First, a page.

Homelessness - Partners work together to ensure that no one has to spend the night outside in the cold in Montreal (2017-2018)
Every winter, the CIUSSS du Centre-Sud-de-l’Île-de-Montréal (CCSMTL), the City of Montréal and their partners work together to ensure that no one has to spend the night outside in the cold. Measures are planned to maintain and coordinate emergency shelters to make sure there are enough beds to meet the daily demand, which increases in winter. Additional services are set up for people who don't use those resources. Collaboration among various partners and daily surveillance of overnight service use make it possible to manage requests efficiently and quickly.
For winter 2017-2018, Montreal has 925 emergency beds to accommodate homeless men, women and youths.
For women, nearly 110 spaces are distributed among the Patricia Mackenzie Pavilion, La Rue des femmes, le Chaînon, Projets autochtones du Québec, Passages, le CAP St-Barnabé, L’Abri d’espoir de l’Armée du Salut, and la Maison Marguerite. In addition, CAP St-Barnabé offers 16 day-beds for women.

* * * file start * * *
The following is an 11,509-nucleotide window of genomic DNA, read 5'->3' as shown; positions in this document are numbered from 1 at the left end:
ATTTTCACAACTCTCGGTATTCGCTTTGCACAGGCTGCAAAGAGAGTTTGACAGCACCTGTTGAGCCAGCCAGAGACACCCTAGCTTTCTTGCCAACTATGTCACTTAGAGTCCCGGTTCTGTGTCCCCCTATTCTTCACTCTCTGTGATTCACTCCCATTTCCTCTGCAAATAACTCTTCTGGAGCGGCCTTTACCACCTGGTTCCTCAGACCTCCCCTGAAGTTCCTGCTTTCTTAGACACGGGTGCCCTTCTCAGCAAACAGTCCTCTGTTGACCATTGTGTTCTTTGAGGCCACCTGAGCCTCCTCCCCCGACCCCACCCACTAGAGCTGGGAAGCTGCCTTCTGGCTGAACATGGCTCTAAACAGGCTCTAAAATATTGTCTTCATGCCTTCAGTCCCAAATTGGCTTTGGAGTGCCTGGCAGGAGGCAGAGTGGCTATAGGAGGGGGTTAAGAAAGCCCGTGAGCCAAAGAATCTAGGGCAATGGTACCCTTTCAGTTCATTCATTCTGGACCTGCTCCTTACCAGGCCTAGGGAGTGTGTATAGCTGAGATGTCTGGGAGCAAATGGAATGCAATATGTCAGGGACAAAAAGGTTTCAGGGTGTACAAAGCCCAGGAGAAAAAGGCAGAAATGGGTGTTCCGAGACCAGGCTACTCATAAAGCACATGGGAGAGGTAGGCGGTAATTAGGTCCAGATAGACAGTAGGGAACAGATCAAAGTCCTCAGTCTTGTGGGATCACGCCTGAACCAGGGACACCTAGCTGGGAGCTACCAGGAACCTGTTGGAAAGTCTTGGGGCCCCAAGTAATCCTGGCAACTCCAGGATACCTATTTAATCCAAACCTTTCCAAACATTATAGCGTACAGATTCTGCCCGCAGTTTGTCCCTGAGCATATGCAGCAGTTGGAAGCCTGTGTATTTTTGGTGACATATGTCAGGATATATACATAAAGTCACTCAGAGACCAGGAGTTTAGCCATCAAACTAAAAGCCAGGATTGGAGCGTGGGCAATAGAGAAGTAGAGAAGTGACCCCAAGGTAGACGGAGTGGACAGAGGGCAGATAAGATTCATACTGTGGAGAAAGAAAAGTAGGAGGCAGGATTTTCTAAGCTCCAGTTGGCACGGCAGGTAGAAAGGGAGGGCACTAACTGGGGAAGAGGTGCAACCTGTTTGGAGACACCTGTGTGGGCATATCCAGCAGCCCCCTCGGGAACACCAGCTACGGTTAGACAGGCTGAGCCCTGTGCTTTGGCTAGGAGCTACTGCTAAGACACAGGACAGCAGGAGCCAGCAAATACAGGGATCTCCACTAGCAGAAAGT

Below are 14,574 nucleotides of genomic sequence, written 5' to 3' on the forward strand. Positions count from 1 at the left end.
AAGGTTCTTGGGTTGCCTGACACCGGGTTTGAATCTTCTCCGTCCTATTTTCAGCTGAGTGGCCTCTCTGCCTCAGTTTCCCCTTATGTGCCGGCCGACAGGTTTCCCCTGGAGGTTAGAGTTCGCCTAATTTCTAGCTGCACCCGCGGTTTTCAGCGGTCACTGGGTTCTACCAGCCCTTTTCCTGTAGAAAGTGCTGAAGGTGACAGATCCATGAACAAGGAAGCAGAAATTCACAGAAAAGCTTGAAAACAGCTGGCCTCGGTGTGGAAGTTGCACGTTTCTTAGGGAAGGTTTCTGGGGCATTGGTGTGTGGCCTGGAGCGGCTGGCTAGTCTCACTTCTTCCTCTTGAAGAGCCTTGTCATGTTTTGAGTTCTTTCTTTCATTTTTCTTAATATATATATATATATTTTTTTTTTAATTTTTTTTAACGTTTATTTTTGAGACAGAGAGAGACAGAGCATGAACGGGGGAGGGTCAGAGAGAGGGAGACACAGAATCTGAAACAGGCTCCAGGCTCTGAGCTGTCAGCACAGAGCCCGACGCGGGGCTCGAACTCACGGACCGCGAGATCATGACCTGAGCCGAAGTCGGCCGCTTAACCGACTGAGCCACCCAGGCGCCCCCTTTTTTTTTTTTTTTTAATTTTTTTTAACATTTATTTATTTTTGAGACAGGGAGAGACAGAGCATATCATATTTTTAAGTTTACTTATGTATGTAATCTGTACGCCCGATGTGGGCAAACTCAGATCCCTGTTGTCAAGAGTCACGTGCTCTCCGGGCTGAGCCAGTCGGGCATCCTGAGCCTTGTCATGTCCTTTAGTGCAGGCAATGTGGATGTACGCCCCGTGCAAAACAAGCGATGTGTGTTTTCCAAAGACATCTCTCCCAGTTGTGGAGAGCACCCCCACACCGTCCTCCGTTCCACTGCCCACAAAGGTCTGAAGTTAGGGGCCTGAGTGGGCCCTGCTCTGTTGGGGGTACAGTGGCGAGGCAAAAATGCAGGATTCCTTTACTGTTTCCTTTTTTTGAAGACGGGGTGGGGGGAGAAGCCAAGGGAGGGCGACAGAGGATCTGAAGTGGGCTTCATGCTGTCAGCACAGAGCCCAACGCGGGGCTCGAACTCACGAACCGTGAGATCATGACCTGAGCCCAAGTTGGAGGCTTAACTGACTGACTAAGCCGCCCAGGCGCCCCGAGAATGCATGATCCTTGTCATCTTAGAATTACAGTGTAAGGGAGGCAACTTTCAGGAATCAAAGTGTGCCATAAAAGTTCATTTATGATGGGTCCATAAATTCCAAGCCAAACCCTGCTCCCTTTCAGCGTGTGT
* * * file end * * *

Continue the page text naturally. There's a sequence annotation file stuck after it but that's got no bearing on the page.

In addition, the Centre de répit et de dégrisement can accommodate 12 homeless men and women excluded from shelters or who are in crisis.
Cold Weather Drop-in
St-Michael's Mission Day Centre, located in the Ville-Marie borough, is open every night until April 30 to offer warmth, food and rest. Cages for up to 3 animals are available.
Urban Outreach Teams
In extreme cold weather, the CCSMTL's homelessness, street youth and Urgence Psychosocial-Justice (UPS-J) teams as well as mixed teams composed of police officers and social workers from the CCSMTL, Équipe mobile de référence et d'intervention en itinérance (ÉMRII) and Équipe de soutien aux urgences psychosociales (ESUP) carry out outreach interventions. They seek to reach isolated and disaffiliated people on the street to identify those at risk and direct them to appropriate resources. The teams work with various community resources to reach as many people as possible.
Visit the section HOMELESSNESS